Why you should get an Inspection

Whether you are buying or selling a home, you should have a professional home inspection performed.

A home inspection will look at the systems that make up the building such as:

  • Structural elements, foundation, framing etc
  • Plumbing systems
  • Roofing
  • Electrical systems
  • Cosmetic condition, paint, siding etc

If you are buying a home, you need to know exactly what you are getting. A home inspection, performed by a professional home inspector, can reveal any hidden problems with the home so that they may be addressed BEFORE the deal is closed. The Virginia home purchase contract has an inspection contingency, and you need to indicate that you are exercising that contingency. Hire your own inspector and pay close attention to the inspection report. If you aren't comfortable with what he or she finds, you should kill the deal.

In a "seller's market" such as we have in Northern Virginia, you may have to waive the home inspection contingency to have a viable offer on a particular property.  Understand, in that situation you are buying a house in essentially "as is" condition, with the following exceptions: appliances, heating, cooling, plumbing, electrical systems and equipment, and smoke and heat detectors (if required) must be in normal working order.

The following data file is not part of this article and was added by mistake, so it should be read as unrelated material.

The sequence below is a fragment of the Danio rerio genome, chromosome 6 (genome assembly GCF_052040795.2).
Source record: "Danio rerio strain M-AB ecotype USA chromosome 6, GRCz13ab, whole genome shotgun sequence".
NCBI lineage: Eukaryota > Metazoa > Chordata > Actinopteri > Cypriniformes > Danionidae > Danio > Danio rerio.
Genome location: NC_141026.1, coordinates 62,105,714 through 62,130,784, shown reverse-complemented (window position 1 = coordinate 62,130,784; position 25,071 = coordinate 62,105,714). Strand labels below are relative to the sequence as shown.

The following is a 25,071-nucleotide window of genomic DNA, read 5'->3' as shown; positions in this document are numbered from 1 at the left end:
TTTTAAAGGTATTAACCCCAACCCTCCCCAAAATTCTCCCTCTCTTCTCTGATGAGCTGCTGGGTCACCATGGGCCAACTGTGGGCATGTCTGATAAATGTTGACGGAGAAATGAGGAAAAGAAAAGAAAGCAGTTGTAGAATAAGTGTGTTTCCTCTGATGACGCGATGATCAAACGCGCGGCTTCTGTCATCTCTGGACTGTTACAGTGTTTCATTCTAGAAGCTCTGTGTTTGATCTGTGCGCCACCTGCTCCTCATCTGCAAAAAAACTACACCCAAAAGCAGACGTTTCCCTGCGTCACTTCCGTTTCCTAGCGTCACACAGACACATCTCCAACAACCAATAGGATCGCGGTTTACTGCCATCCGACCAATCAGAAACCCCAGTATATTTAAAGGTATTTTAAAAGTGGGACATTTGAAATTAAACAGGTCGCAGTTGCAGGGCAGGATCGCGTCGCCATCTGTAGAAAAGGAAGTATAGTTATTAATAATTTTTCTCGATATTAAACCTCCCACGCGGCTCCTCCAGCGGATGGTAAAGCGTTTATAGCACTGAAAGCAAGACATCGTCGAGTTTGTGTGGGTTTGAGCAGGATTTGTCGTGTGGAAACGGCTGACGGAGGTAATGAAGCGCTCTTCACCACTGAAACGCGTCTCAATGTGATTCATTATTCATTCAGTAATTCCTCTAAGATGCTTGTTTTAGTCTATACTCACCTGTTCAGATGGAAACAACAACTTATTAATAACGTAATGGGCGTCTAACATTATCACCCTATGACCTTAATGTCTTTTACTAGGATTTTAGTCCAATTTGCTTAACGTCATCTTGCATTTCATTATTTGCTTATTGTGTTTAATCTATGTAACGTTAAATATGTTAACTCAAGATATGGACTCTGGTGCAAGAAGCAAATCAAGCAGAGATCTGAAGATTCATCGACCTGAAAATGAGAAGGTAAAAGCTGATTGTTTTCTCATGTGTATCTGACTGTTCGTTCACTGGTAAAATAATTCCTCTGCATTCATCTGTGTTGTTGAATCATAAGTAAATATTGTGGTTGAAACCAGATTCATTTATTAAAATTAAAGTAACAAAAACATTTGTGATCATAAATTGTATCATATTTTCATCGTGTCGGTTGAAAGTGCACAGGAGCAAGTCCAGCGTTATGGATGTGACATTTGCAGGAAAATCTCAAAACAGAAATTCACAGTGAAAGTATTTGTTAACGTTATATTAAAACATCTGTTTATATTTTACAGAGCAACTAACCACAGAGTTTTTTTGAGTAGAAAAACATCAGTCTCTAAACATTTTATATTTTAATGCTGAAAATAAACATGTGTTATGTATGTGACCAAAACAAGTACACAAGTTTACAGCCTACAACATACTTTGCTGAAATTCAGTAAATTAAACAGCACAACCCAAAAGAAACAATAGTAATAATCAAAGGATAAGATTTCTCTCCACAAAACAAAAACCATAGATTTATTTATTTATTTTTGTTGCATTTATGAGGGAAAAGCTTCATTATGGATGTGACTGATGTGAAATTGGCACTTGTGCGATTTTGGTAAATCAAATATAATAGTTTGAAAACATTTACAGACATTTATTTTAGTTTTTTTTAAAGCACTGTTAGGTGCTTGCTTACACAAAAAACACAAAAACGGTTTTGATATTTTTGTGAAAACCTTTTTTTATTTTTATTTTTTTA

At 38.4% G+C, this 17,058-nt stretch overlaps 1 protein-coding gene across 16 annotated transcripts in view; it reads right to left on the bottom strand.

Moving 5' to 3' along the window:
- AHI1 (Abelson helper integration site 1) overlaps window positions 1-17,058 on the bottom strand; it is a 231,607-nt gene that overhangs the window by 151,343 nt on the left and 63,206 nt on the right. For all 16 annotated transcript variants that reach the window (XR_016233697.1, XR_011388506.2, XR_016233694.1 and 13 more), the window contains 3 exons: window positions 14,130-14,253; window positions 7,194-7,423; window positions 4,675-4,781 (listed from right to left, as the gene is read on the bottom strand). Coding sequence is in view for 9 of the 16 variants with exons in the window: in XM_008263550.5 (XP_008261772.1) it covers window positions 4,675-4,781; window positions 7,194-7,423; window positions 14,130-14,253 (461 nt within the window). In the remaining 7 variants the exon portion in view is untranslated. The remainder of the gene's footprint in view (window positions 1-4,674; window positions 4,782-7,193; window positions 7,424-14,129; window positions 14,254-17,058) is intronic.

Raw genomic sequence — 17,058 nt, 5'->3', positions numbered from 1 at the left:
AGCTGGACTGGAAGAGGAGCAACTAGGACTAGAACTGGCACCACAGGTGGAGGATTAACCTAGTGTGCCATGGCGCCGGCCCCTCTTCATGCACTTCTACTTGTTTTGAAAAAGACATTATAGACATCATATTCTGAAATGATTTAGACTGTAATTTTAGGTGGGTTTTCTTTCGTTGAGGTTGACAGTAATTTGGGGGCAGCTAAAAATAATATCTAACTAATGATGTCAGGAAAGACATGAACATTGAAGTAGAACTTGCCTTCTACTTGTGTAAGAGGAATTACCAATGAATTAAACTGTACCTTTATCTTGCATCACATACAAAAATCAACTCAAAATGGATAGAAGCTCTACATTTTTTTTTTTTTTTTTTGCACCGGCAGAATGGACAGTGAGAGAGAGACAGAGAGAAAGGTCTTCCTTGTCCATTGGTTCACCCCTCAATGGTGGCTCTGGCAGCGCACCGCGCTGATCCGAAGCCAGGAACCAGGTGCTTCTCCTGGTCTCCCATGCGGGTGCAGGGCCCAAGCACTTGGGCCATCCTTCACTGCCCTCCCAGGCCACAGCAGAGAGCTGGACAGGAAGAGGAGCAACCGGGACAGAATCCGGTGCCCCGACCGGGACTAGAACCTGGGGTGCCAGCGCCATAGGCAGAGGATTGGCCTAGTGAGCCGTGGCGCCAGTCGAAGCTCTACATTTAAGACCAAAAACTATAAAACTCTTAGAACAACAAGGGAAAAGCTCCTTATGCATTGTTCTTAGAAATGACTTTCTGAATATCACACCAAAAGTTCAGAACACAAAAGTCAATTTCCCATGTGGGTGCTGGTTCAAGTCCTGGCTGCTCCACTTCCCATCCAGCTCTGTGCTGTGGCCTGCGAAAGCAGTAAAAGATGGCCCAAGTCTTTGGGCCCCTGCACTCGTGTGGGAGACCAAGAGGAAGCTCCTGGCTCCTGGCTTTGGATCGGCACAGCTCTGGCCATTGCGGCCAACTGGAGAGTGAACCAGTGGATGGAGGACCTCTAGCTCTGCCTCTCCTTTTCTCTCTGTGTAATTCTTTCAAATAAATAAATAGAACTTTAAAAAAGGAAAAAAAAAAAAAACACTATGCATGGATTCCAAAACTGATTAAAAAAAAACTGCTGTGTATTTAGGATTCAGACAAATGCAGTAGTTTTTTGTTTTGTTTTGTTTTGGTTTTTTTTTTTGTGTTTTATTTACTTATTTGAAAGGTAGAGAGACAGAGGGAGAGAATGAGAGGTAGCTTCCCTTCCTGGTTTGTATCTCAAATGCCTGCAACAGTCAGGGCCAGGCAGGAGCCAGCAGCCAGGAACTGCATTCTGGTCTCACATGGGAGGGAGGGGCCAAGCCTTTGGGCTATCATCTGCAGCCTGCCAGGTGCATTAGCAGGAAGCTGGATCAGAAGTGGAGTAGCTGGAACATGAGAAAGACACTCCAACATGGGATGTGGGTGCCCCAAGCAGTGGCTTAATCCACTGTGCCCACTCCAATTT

If you are selling a home, unless you intend to price it so that you need not accept the home inspection contingency, you may want to know about any potential hidden problems before your house goes on the market. Almost all contracts include the condition that the contract is contingent upon completion of a satisfactory inspection. And most buyer's are going to insist that the inspection be a professional home inspection, usually by an inspector they hire. If the buyer's inspector finds a problem, it can cause the buyer to get cold feet and the deal can often fall through. At best, surprise problems uncovered by the buyer's inspector will cause delays in closing, and usually you will have to pay for repairs at the last minute, or take a lower price on your home.  Additionally, if the potential buyer officially discloses defects to you or your agent, and then decides to walk away from the purchase, you would be required to repair or disclose those defects to a subsequent purchaser.

In some cases it's better to pay for your own inspection before putting your home on the market to find out about any hidden problems and correct them in advance. We'll help you make that decision before putting your home on the market.